Steven Spielberg’s newest movie The BFG is a perfect fairy tale—for everyone.
About four or five years ago, I mentioned to my children that computer animation is advanced enough that someone should bring to the screen one of our family’s favorite books, Roald Dahl’s The BFG (Big Friendly Giant). Having heard last year that Steven Spielberg took up the challenge, I’ve been waiting since then for the release of the movie version.
Now it has happened, and it is well worth seeing—by everyone.
Roald Dahl’s book (originally published in 1982) is a giant head and shoulders above most of today’s fare aimed at children or teens, most of which are either (1) mindless, politically-corrected, preachy twaddle, (2) heavy-handed teen “realism,” i.e., stained by vulgar language, and punctuated by sexual experimentation, divorce, and suicide, or (3) occult-dabbling that’s meant to occupy the place in literature formerly ruled by fairy tales. In short, not good children’s stories, because they are not good stories at all.
By contrast, Dahl was actually a supremely talented story-teller, one that all ages could enjoy. The BFG, one of his best, is a story about a little orphan girl snatched up and spirited away by a giant who, although he turns out to be both Big and Friendly, lives among the far larger, nasty sort of giants, the ordinary kind who eat children (especially orphans). While Sophie, the girl, gets to know and love the BFG while living in his cave, the evil giants—Fleshlumpeater, Childchewer, Manhugger, Bonecruncher, Meatdripper, Gizzardgulper, Maidmasher, Bloodbottler—want her for dinner. The BFG is a dream-catcher, the evil giants are the stuff of nightmares.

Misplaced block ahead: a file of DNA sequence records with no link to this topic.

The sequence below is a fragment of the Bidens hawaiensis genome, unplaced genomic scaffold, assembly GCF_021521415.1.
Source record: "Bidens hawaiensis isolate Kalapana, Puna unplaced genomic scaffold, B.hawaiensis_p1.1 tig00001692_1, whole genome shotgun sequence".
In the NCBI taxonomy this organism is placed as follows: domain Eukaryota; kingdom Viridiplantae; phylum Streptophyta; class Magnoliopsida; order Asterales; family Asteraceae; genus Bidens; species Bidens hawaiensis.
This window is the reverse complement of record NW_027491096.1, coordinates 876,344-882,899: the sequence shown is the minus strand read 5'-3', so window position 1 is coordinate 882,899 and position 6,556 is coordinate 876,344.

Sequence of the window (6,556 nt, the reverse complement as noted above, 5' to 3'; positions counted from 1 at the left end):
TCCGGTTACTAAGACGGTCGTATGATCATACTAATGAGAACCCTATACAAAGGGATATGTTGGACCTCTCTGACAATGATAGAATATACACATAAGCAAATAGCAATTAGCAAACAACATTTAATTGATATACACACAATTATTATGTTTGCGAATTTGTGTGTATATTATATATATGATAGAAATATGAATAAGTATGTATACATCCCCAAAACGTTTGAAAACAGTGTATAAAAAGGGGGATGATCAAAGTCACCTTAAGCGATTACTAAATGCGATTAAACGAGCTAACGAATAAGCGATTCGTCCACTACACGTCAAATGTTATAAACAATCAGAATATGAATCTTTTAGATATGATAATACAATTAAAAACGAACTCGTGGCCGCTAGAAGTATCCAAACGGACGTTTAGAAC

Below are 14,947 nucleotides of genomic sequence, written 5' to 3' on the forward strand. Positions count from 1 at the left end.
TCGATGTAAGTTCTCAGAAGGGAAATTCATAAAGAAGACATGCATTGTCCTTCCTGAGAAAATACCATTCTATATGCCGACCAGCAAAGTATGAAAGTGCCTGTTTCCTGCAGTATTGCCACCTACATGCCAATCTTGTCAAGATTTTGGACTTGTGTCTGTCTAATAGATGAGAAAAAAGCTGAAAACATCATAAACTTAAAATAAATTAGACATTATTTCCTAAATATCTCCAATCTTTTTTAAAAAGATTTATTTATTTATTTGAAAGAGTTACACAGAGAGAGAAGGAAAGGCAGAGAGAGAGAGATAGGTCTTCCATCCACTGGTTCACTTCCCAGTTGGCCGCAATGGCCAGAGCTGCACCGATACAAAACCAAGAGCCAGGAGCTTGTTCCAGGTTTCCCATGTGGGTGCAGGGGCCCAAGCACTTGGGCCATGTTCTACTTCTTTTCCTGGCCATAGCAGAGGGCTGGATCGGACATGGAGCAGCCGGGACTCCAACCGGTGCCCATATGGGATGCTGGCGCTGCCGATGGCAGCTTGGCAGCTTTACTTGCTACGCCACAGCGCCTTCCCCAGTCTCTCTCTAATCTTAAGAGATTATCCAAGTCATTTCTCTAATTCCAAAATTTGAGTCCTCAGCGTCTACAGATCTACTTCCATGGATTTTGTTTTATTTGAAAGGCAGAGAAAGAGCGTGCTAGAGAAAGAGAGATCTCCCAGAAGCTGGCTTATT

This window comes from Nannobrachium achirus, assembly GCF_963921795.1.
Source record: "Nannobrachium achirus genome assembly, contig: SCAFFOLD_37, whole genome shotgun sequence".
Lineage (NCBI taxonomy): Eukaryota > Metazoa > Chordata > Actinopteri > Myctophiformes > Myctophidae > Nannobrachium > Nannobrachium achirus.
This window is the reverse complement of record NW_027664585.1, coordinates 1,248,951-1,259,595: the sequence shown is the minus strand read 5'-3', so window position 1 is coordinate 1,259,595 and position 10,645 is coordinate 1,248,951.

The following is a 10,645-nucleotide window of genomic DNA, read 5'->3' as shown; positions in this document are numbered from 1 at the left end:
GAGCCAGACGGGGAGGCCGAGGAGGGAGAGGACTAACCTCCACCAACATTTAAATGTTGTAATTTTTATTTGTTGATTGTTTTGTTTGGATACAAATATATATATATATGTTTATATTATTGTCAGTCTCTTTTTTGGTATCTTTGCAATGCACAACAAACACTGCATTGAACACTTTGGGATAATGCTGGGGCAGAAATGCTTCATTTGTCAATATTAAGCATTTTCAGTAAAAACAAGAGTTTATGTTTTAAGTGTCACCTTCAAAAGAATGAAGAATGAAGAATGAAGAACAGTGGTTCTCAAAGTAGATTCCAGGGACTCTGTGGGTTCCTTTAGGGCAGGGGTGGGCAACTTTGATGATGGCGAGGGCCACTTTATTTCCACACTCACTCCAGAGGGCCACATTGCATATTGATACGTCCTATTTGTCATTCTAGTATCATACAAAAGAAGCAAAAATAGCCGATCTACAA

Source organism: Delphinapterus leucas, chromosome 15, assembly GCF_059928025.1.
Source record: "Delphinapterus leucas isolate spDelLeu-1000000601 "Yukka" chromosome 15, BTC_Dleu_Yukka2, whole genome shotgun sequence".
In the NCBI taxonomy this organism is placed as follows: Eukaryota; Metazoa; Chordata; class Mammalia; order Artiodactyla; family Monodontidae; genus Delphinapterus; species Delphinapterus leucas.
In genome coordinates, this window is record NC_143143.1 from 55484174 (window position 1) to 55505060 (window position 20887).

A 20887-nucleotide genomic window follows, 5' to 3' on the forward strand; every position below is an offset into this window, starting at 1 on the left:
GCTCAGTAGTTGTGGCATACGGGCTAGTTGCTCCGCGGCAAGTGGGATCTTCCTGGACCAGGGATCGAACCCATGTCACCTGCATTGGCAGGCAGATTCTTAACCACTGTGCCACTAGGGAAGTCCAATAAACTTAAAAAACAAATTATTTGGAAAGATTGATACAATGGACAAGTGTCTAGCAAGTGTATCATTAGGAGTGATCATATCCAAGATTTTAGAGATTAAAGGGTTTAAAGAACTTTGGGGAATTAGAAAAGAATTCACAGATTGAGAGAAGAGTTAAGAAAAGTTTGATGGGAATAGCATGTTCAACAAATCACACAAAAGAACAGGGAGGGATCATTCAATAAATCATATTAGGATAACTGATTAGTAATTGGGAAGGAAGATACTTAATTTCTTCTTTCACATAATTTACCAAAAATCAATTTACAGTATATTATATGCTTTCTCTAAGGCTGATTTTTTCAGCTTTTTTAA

The basic ingredients of good fairy tales, a sign of which is that an adult can read it, and be entirely entertained. I should know. We read The BFG to our kids several times, they each read it countless times again, and our appreciation of his yarn-spinnery and wit grew each time.
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